Monday Newspaper round up.

Royal Bank of Scotland (RBS) remained tight-lipped last night amid speculation that it will take a hit of 350 million pounds from transatlantic regulators for its role in the Libor rate-rigging scandal. It was reported that RBS – 82 per cent owned by the British taxpayer after its 45 billion-pound state bailout – was close to a deal that would see regulators fine it more than the 290m pounds suffered by rival Barclays after its admission of guilt. An RBS spokesman declined to comment. Stephen Hester, the bank’s chief executive, said at the recent pre-close trading update he hoped there would be news on the subject before RBS announces its 2012 results in February. [The Scotsman]

Thomas Cook, the package holiday group that has faced criticism in the past from shareholders over directors’ pay, could hand its new chief executive almost £3m this year. Harriet Green, who joined in July, is understood to be receiving a basic annual salary of £680,000, while she could also get as much as £1.5m in a performance-related bonus – a quarter in the form of deferred shares. Pension contributions, her car allowance and recompense for bonuses and options from her previous job – running electronics group Premier Farnell – take her potential payout for the year to almost £3m. In subsequent years her total pay package is thought to be nearer to £2m. [The Telegraph]

The Coalition’s financial reforms could be seriously challenged this week by demands from the banking commission for a far more radical overhaul of British lenders. In a report due on Friday, which is thought to be more Volcker than Vickers, the Parliamentary Commission on Banking Standards is expected to call for legislation to be drafted that would allow the banks to be broken up, rather than just ring-fenced.The report, which is a response to the Bank Reform Bill, is not yet finished, but members of the Commission are said to be determined to beef up the Coalition’s reforms in the wake of more fines and criticism of the sector. [The Telegraph]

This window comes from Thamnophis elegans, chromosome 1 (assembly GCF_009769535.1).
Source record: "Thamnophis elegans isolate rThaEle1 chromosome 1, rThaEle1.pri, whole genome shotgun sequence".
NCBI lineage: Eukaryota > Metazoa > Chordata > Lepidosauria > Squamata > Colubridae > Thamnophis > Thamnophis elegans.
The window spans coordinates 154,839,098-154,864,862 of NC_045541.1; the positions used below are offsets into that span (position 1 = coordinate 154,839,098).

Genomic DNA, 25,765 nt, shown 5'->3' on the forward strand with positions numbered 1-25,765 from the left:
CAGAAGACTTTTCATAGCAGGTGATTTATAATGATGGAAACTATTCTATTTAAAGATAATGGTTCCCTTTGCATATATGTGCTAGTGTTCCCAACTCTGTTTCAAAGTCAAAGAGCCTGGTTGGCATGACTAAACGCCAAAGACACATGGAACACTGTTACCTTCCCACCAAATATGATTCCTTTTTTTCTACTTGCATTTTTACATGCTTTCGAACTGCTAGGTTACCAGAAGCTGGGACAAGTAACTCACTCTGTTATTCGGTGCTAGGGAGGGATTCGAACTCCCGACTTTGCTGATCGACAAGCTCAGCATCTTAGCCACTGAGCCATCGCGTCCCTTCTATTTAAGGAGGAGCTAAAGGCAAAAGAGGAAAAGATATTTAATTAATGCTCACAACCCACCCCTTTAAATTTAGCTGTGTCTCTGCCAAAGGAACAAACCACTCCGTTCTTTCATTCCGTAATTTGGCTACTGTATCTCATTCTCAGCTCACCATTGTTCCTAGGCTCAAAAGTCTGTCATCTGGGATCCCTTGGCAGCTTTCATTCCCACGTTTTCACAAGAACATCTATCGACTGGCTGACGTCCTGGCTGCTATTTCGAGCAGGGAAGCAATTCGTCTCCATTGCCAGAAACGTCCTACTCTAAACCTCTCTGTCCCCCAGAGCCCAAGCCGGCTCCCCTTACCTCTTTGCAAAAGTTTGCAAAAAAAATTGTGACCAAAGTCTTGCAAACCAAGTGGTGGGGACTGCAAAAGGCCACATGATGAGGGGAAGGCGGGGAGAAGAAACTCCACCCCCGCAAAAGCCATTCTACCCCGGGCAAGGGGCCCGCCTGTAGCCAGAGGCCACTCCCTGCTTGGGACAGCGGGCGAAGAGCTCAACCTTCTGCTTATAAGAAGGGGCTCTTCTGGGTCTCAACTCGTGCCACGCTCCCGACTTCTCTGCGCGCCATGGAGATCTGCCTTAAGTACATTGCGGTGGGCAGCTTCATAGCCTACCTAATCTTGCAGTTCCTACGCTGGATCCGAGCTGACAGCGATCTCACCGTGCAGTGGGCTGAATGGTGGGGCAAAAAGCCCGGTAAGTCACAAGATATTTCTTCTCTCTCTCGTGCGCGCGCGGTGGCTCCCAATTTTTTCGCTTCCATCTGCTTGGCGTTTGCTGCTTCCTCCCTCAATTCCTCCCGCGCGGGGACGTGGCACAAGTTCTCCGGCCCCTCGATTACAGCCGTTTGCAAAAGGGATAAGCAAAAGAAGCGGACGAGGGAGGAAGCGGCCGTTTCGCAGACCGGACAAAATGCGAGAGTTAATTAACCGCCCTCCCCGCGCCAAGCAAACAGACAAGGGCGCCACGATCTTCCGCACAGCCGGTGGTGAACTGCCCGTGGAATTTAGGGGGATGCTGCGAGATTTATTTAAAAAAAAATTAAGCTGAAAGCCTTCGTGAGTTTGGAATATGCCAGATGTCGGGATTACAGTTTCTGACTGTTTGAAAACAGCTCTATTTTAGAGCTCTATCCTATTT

A £3bn flotation of parts of the controversial Trafigura commodities trading group could be on the cards in a move that could crystallise the wealth of 700 traders who own the Swiss company. Trafigura has attracted international scrutiny for its links to dumping of toxic waste in the Ivory Coast and for oil trade with Iraq under the United Nations’ oil-for-food programme. Now it could be poised to enter the spotlight by spinning off its Puma Energy business, which owns petrol stations, ports and refineries in countries across the developing world. If the share sale were to take place, it would follow Glencore, also based in Switzerland, for selecting London as the place to float. Glencore’s $10bn (£6.2bn) listing last year catapulted the group into the FTSE 100 and made paper billionaires of its five executives. [The Guardian]